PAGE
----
• Repeated take down and setup needed if you drive anywhere for day trips.

Frequently asked tent questions

What do I need for camping in a tent? What to take tent camping?

When camping in a tent, you really need to decide the level of comfort you want for what kind of camping you are doing. A short checklist for what you need to bring camping will include the following:

Ground Cover or “footprint” – A ground cover sits in between the ground and your tent’s floor, helping protect the bottom of your tarp from moisture, temperature, and abrasion. If your tent does not include a ground cover, even a small tarp the size of your tent will help immensely.

Mattress or pad: Tents have thin bottoms, and you WILL be able to feel the bumps of the ground through the bottom of a tent. For a comfortable sleep, you will need some kind of cushioning.

Sleeping Bag: You do not need a sleeping bag: if you are car camping, you can bring blankets from home. However, modern sleeping bags are designed to keep you warm in camping conditions, while being lighter than the number of blankets you will need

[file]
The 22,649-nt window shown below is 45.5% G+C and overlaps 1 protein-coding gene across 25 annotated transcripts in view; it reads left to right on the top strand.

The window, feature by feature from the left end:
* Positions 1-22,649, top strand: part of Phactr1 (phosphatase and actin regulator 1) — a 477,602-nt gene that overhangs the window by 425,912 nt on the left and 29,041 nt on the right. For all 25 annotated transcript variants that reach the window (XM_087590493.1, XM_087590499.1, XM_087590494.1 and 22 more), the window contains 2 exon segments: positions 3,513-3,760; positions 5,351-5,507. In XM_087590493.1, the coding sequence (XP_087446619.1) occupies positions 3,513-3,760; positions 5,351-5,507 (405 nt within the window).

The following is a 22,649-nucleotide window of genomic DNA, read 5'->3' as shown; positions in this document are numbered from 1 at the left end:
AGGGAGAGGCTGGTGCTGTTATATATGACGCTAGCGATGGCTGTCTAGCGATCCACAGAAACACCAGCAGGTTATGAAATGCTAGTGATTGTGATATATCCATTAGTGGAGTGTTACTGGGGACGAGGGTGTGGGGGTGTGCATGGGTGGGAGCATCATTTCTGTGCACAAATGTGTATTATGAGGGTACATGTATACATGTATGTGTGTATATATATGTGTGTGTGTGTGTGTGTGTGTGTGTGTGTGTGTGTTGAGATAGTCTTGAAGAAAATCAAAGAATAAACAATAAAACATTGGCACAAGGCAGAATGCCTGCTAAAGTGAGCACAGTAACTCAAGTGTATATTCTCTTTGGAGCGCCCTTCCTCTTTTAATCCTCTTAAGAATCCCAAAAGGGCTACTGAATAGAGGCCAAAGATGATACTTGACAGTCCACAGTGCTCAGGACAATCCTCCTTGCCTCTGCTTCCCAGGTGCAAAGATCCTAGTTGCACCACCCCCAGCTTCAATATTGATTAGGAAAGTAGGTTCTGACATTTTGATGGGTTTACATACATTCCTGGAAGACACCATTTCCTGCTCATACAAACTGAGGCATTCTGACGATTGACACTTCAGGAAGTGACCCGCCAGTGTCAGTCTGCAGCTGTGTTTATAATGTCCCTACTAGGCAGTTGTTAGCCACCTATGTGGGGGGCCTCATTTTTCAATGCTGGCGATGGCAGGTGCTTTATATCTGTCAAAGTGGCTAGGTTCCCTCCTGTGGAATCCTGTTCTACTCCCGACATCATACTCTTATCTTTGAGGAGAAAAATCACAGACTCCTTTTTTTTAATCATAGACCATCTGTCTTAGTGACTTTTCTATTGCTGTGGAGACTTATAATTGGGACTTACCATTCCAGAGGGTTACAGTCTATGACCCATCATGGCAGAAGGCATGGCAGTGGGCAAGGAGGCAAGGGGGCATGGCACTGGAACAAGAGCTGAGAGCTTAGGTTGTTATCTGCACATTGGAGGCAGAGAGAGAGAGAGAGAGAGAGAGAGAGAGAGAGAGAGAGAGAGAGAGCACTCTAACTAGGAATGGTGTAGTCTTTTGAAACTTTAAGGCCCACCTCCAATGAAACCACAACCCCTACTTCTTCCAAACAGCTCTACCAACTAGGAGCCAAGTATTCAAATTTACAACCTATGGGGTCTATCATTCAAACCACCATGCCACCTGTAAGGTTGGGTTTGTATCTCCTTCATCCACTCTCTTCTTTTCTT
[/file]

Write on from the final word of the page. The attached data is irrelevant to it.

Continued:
Headlight: For those midnight trips to the outhouse or setting up your tent in the dark because you got lost looking for the trailhead or you lost time looking for your friend’s e-cigarette because he dropped it in the bush.

How to stay warm while camping in a tent? How to heat a tent while camping?

Most tents are designed to keep you safe from the elements, but not the cold. Some tents are designed for winter camping conditions and will be rated for colder temperatures, but staying warm will most often fall on your sleeping bag and clothes. It is not unheard of for people to use heaters for their tent, but you need to be careful selecting which heater you want and that you take the necessary safety precautions – heaters could be a fire hazard or a dangerous source of Carbon Monoxide. We recommend using an Indoor Safe Heater and a Carbon Monoxide detector if you do plan to use a heater inside your tent.